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I have to admit I was never sure the classics of the Brontë sisters would be my thing, but I’m glad I finally gave Wuthering Heights a go. Audiobook or not, I enjoyed this story so much better than I thought I would even though some of the characters can be quite irritable. The history of both families is intriguing and I will definitely be looking forward to revisit this world some time in the future when I pick up the physical version.


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WWW Wednesdays #120 – January 18th

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WWW WEDNESDAYS is a weekly meme hosted by Sam @ Taking On A World Of Words and is all about answering the three questions below.

  • WHAT ARE YOU CURRENTLY READING?

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I’m currently reading Unhooked by Lisa Maxwell over at RivetedLit, and although I’m not that far into the story so far I’m really enjoying it! It’s only up until the 23rd, so this is my priority read now. I’ve also started Don’t Look Behind You by Mel Sherratt, which is a very entertaining psychological thriller so far. I’ve also made some progress with Little Women by Louisa May Alcott, although I still have a long way to go before I finish it… I guess I’ve been focusing on finishing some ARCs and other pending reads first?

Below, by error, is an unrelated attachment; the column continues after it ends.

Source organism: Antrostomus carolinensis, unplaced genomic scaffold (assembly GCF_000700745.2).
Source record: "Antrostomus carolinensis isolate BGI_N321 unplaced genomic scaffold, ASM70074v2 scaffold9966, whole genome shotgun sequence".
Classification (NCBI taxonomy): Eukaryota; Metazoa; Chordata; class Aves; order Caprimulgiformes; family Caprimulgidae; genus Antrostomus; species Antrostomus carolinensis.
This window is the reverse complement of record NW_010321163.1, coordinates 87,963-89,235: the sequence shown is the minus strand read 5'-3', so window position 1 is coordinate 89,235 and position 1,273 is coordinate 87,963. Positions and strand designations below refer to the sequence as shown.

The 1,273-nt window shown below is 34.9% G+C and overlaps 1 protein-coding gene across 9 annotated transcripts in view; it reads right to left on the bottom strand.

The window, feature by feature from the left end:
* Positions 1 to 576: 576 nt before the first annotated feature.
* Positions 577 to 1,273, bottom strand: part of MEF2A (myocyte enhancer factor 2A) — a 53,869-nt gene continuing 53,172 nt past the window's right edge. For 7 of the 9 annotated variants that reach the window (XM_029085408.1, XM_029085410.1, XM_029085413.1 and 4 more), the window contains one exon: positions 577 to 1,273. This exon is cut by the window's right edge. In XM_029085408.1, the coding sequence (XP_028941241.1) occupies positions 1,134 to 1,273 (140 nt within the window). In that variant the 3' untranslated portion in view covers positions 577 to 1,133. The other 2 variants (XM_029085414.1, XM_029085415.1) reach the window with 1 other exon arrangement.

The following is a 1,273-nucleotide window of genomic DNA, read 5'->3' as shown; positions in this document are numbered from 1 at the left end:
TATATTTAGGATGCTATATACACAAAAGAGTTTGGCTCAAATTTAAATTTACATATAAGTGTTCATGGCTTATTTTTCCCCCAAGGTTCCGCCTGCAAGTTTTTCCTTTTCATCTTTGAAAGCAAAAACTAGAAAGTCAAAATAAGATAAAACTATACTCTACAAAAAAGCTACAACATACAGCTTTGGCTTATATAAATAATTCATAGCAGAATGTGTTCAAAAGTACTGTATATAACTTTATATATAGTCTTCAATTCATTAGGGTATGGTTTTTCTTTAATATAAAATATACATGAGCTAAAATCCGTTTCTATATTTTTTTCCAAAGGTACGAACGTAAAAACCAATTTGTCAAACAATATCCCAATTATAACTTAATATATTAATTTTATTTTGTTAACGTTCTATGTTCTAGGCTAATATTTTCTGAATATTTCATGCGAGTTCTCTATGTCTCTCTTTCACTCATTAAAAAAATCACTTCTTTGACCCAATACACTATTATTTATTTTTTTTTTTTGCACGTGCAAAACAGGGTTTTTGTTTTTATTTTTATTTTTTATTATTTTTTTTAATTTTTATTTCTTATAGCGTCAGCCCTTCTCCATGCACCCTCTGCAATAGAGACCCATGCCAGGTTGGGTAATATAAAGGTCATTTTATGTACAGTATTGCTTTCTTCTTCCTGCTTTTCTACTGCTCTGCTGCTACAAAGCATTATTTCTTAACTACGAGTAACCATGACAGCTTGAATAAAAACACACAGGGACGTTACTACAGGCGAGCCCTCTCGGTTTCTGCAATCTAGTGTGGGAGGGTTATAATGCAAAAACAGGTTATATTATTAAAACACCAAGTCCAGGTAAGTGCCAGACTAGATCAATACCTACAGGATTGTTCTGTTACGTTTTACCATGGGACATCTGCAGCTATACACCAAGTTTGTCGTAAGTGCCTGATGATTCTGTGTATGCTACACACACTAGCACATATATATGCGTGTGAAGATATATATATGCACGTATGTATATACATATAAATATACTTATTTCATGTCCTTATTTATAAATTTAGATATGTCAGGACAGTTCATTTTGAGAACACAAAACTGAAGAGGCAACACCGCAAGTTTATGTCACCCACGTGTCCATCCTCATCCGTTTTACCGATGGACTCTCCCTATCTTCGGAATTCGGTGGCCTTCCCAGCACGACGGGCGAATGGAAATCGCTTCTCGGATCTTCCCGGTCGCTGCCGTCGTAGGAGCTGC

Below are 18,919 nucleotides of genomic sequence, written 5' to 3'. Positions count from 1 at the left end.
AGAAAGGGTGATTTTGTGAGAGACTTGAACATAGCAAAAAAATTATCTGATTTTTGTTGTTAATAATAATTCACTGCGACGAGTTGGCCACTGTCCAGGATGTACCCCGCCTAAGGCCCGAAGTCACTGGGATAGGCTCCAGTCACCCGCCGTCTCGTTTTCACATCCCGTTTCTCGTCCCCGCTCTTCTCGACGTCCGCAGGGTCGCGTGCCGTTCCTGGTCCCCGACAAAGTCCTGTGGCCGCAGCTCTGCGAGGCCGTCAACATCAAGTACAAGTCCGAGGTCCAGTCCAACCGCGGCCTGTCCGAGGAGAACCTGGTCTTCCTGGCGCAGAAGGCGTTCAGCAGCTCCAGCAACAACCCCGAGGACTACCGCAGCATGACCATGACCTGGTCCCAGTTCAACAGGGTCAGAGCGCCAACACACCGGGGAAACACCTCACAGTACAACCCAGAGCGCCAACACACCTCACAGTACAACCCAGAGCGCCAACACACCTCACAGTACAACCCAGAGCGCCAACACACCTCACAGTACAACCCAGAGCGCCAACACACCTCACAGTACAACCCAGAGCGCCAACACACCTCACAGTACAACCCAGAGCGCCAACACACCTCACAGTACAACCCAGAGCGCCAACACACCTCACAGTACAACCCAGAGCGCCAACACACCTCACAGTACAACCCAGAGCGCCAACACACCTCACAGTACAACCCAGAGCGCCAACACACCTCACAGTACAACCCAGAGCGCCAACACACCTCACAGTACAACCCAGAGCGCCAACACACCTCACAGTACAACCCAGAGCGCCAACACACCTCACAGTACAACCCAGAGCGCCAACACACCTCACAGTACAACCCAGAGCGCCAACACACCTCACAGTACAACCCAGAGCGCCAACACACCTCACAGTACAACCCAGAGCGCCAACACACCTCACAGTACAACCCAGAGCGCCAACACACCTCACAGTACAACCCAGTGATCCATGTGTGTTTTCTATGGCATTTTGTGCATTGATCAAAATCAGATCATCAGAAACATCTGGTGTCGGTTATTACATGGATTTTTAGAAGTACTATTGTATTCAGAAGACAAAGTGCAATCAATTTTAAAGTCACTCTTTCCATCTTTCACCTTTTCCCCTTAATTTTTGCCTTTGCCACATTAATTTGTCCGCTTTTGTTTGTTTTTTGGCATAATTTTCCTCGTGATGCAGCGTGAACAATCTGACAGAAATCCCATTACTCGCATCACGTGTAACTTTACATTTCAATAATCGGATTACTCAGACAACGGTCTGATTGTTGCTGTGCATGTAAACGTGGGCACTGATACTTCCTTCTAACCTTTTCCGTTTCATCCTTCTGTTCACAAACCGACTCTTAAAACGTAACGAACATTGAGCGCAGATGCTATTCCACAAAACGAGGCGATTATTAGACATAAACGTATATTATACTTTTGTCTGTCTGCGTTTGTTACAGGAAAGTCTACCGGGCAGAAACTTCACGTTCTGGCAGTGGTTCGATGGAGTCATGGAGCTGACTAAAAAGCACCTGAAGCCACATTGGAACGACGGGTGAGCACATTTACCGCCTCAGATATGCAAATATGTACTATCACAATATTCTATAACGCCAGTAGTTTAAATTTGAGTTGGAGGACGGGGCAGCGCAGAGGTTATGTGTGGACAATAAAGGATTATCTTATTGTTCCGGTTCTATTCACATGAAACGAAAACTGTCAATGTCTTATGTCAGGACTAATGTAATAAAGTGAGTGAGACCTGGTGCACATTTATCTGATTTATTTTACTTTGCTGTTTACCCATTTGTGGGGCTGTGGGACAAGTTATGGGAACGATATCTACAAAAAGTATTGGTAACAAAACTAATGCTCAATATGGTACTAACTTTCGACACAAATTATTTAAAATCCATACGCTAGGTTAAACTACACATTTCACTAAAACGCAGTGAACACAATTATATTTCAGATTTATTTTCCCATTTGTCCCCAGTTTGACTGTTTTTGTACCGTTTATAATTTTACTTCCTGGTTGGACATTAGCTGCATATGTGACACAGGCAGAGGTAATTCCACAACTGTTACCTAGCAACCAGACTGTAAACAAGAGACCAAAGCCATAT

• WHAT DID YOU RECENTLY FINISH READING?

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* The first book I’ve managed to finish since last week is The Sun Is Also A Star by Nicola Yoon. I’ve heard a lot of mixed things about this new story and I was actually kind of afraid to pick it up, but I ended up enjoying this story a lot! I loved the characters and the fact that they are not the typical ‘white-American teenagers’; as an immigrant living in Argentina I could really relate to some of their problems. The prose is excellent as well and just the ending deserved an extra 1/2 star to be added to the rating.